A disabled teenager died after an ambulance crew failed to spot the signs of deadly sepsis.
Paramedics spent 45 minutes treating Victoria Nice but did not take her to hospital despite the fact she had been vomiting and was delirious at times.
Her parents called another ambulance the following morning but by the time the 19-year-old arrived in intensive care it was too late to save her. Victoria’s family were forced to take the agonising decision to switch off her life-support machine.
Sepsis, which kills 44,000 Britons a year, is caused when the body launches a violent immune response to an infection, causing it to attack the organs.
East of England Ambulance Service paramedics spent 45 minutes treating Victoria Nice but did not take her to hospital despite the fact she had been vomiting and was delirious at times
The NHS issued new guidelines in March for patients showing signs of the condition to be seen quickly by a senior doctor, following the Daily Mail’s End the Sepsis Scandal campaign. It was launched after the death of 12-month-old William Mead when inexperienced NHS 111 call handlers failed to realise he needed urgent help.
Crucial that everyone understands the risks
Victoria’s mother, Katrina, yesterday said it was crucial that everyone recognised the symptoms and understood the risks. ‘The paramedics didn’t say that it was urgent because she didn’t seem that ill,’ she said.
‘I thought they were doing a fine job because I’d never heard of sepsis. Now, I’d look at it and say ‘Hang on a minute…’. That’s what we’ve got to get across to people.’
Victoria had spina bifida and hydrocephalus – a build-up of fluid on the brain – and needed complex medical treatment.
She had been in hospital last year after developing a urinary tract infection but was discharged with instructions to take a course of oral antibiotics.
Days after returning home to Baldock, Hertfordshire, she started vomiting and her mother called 999 at around 10pm on September 20.
After assessing her the ambulance crew offered the choice to take her to hospital or arrange an out-of-hours GP appointment.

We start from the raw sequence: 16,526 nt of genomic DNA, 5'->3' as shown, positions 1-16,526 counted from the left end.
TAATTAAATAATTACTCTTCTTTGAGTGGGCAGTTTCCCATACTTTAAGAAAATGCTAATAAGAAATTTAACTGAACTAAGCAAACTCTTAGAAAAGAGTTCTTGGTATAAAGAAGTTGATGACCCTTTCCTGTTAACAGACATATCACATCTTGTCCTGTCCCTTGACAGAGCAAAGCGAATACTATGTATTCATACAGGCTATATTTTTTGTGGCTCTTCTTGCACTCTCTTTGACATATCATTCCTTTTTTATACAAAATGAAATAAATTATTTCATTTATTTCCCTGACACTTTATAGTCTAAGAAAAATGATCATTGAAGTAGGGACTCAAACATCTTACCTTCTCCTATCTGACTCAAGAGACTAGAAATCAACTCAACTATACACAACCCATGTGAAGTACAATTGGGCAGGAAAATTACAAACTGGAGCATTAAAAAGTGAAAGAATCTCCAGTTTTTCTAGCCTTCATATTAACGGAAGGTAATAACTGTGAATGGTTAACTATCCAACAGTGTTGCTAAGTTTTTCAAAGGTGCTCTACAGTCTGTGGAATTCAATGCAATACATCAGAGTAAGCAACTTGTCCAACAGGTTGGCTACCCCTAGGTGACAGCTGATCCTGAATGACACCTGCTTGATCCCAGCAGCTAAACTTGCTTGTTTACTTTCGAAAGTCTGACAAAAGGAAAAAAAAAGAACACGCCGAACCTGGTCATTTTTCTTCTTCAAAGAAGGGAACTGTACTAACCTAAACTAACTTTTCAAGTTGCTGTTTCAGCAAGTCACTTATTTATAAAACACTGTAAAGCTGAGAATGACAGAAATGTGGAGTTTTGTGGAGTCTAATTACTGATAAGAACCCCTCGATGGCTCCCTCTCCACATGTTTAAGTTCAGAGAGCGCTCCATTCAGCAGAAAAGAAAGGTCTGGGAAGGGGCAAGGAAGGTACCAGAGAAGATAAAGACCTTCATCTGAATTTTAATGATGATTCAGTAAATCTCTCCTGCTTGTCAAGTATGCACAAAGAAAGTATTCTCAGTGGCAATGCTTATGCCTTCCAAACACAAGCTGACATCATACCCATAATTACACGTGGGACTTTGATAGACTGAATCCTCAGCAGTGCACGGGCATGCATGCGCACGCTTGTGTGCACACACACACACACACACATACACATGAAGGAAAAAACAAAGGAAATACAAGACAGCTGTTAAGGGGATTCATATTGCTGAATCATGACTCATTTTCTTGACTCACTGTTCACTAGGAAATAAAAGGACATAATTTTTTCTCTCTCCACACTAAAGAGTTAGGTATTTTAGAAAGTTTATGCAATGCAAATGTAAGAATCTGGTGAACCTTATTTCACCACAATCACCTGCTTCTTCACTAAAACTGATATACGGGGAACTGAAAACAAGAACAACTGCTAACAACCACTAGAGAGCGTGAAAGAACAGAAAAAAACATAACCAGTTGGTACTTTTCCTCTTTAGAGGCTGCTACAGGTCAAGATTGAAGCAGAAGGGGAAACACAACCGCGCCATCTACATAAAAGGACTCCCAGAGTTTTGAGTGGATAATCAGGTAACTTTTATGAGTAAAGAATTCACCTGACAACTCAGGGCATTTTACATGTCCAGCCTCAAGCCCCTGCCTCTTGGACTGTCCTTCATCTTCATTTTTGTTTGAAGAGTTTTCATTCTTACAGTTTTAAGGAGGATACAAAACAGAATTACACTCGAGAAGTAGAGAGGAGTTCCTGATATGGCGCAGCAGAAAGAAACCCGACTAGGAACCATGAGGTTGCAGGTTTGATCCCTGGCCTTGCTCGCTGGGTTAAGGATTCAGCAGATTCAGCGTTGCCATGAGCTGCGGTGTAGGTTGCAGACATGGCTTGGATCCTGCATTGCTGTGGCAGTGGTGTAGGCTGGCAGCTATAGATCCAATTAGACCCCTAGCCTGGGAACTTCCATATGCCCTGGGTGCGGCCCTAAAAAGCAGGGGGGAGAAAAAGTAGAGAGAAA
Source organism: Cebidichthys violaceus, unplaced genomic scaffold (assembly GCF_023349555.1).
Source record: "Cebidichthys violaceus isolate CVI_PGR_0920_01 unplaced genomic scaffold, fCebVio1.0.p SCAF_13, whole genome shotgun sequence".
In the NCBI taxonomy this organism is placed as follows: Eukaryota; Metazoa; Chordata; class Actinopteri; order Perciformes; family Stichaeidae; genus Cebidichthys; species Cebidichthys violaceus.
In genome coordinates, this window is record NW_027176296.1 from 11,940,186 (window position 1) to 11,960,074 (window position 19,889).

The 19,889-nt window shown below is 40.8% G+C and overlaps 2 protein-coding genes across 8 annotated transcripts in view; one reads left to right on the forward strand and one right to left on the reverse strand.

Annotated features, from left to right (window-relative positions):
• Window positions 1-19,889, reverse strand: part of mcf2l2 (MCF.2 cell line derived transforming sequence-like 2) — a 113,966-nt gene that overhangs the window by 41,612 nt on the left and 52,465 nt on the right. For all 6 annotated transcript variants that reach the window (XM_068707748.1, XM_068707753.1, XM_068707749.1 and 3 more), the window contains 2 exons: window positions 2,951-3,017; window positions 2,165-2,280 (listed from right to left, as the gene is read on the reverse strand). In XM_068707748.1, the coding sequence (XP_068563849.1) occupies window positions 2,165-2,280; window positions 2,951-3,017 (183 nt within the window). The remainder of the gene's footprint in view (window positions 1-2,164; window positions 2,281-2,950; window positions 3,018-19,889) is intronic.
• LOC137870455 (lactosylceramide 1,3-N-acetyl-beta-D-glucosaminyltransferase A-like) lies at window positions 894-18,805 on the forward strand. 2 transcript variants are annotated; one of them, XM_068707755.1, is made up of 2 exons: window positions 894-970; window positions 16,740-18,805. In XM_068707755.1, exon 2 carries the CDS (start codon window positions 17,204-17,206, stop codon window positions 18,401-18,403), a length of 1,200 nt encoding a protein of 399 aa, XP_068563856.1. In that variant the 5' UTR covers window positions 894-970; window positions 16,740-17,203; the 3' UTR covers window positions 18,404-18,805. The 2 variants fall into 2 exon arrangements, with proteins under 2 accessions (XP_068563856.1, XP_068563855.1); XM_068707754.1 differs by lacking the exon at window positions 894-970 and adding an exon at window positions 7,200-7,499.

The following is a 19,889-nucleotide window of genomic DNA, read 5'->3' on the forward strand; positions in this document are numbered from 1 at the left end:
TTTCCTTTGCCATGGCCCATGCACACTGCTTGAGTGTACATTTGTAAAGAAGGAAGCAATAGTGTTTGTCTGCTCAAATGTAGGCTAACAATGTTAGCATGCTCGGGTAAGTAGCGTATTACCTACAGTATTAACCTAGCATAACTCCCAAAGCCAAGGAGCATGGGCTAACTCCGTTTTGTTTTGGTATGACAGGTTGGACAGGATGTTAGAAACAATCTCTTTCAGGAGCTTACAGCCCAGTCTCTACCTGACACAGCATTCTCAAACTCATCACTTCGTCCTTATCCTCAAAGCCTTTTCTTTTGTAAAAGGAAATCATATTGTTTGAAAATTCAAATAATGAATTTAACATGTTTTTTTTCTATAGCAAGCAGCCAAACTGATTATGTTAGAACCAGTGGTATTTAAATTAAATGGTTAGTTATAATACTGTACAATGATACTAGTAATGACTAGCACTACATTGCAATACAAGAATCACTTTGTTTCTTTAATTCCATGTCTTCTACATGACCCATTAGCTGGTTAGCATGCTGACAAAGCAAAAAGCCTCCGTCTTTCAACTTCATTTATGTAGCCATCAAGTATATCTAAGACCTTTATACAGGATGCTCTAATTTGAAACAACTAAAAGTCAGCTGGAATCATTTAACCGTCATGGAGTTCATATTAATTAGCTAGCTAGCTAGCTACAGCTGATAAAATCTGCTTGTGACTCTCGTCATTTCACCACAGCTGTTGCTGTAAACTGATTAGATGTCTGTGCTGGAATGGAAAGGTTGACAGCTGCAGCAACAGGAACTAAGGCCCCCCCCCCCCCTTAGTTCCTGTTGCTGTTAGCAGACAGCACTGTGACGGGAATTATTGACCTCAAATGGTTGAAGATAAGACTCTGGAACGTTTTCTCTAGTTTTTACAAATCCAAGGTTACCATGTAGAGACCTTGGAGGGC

Her family opted for the latter because Victoria seemed to have rallied and was ‘exhausted’.
A turn for the worse
The next morning, she took a turn for the worse and Mrs Nice, who was her full-time carer, called for another ambulance.
The crew noticed the teenager’s feet was cold and discoloured and rushed her to Lister Hospital in Stevenage where she was taken to the intensive care unit and placed in an induced coma.
‘THINK HARD BEFORE CALLING 999’
In September, a number of GPs reacted furiously after being asked not to call 999 for patients by their over-stretched ambulance service.
The South East Coast Ambulance Service sent a letter to Kent doctors asking them to ‘think very hard’ before calling an ambulance for patients.
GPs usually dial 999 in an emergency such as a heart attack or a stroke, or if a patient is in too much pain or too frail to take themselves to A&E.
Strood GP Dr Julian Spinks said it was a worrying sign before the peak winter season started.
‘A GP will not call an ambulance for the fun of it, they will only order one when they have to,’ he said.
Doctors told Mrs Nice and her husband Philip, a patent examiner, that it was too late to treat her, however, and they agreed to turn off the life-support machine.
The case is the latest controversy involving East of England Ambulance Service, which has been criticised for missing emergency response targets and spending huge sums on luxury cars for bosses.
No legal action
But Mr and Mrs Nice, who also have a son, decided against taking legal action and instead took part in a meeting last week with the trust’s board at the headquarters near Cambridge.
‘It wasn’t going to bring her back if we sued anybody and we wanted something positive to come out of this,’ Mrs Nice said yesterday.
The timeline was outlined at the meeting, which heard an investigation had followed Victoria’s death and had led to recommendations for front-line crew to look out for sepsis and for the illness to be ‘brought to the forefront of the trust’s focus’.
Admitting the blunder
Trust chairman Sarah Boulton said: ‘The trust board takes its duty of candour very seriously. It is never easy to admit mistakes, especially when those mistakes have such tragic consequences.
‘However, our values dictate we must be open and honest when something has gone wrong and we must do everything in our power to help ensure these mistakes never happen again.’
Head of clinical quality Tracy Nicholls added: ‘We would like to thank Katrina for her incredible bravery by being so open about this tragic incident and working with us to learn from this.
‘We felt it absolutely right to offer Katrina a forum to speak to our staff and help the organisation learn more about sepsis.
‘She not only spoke at the board meeting but has also taken part in a frank and honest video interview that will be shared internally to support training.’
Victoria’s family have set up a fundraising webpage to raise money for a charity that operates boats with wheelchair access. Donations can be made here.